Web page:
Alexanderplatz station opened on 7 February 1882 on the Berlin Stadtbahn viaduct from Charlottenburg to Ostbahnhof (then named Schlesischer Bahnhof). In 1926, the station hall, spanning two platforms with four tracks, was rebuilt in its present plain style. Heavily damaged in World War II, train service at the station resumed on 4 November 1945, while the reconstruction of the hall continued until 1951.

The first station of the present U-Bahn line U2, designed by Alfred Grenander, entered service on 1 July 1913; the station was then the eastern terminus of Berlin's second line from Potsdamer Platz via Spittelmarkt. The platforms of lines U8 and U5 opened on 18 April 1930 and 21 December 1930 respectively, also built according to Grenander's conception, but in a distinct Modern style. The U2 station was also renovated after the Alexanderplatz fire in 1972.

The eastern entrances were destroyed on 15 March 1945.

The U8 station was also a ghost station during the division of Berlin from 13 August 1961 to 1 July 1990. The stationmaster's offices were also built; these were shifted and walls were removed. The entrance at Dirksenstraße had to be made accessible again, just like the connecting stairs to the mall and to the platforms of Line E. Besides that, the intercommunication staircase was also built towards Line E so that it would go through the dimly lit platforms. Stainallee was renamed a few months after the closure of the stairs. In all cases, the U-Bahn stations had to be recognizable as such on the surface. The U-Bahn logo has been removed in recent years. The station also had to undergo renovation works from 17 May to 30 June 1990 before the full reopening on 1 July 1990.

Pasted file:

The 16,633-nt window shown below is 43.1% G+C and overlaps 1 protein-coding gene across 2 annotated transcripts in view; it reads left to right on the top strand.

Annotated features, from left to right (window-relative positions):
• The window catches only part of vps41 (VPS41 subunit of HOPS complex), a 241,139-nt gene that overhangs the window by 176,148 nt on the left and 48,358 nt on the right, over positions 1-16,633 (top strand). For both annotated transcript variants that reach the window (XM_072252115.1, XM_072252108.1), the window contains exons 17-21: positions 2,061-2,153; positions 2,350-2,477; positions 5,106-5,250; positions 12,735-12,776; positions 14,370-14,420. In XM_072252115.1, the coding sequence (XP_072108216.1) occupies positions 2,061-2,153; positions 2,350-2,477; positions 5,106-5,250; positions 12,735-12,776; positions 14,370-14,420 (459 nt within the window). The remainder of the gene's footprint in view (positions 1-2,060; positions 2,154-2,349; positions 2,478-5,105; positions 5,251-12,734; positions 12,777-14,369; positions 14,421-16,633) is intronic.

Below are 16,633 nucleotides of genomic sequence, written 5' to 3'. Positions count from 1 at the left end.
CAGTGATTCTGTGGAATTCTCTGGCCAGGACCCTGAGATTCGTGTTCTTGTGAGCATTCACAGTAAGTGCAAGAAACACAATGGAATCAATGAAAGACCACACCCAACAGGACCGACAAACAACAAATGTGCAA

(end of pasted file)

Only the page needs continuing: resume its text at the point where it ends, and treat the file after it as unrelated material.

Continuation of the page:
The U2 station was renovated between January and March 2001. The U5 station was renovated between February 2003 and September 2004; it was the western terminus of the line from 1930 to December 2020, when it was extended to Berlin Hauptbahnhof.

Train services[edit]

The station is served by the following services:[3]

  • Regional services RE 1 Magdeburg – Brandenburg – Potsdam – Berlin – Erkner – Fürstenwalde – Frankfurt (Oder) (– Cottbus)
  • Regional services RE 2 Wismar – Schwerin – Wittenberge – Nauen – Berlin – Königs Wusterhausen – Lübben – Cottbus
  • Regional services RE 7 Dessau – Bad Belzig – Michendorf – Berlin – Berlin-Schönefeld Airport – Wünsdorf-Waldstadt
  • Local services RB 14 Nauen – Falkensee – Berlin – Berlin-Schönefeld Airport
  • Berlin S-Bahn services Berlin S3.svg Spandau – Westkreuz – Hauptbahnhof – Alexanderplatz – Ostbahnhof – Karlshorst – Köpenick – Erkner
  • Berlin S-Bahn services Berlin S5.svg Westkreuz – Hauptbahnhof – Alexanderplatz – Ostbahnhof – Lichtenberg – Strausberg Nord
  • Berlin S-Bahn services Berlin S7.svg Potsdam – Wannsee – Westkreuz – Hauptbahnhof – Alexanderplatz – Ostbahnhof – Lichtenberg – Ahrensfelde
  • Berlin S-Bahn services Berlin S9.svg Spandau - Westkreuz - Hauptbahnhof - Alexanderplatz - Ostbahnhof - Schöneweide - Flughafen Schönefeld

Gallery[edit]

References[edit]

  1. ^ "Stationspreisliste 2022" [Station price list 2022] (PDF) (in German). DB Station&Service. 7 February 2022. Retrieved 13 March 2022.
  2. ^ "Alle Zielorte" (PDF). Verkehrsverbund Berlin-Brandenburg. 1 January 2021. p. 61. Retrieved 5 May 2021.
  3. ^ Timetables for Berlin Alexanderplatz (in German)

External links[edit]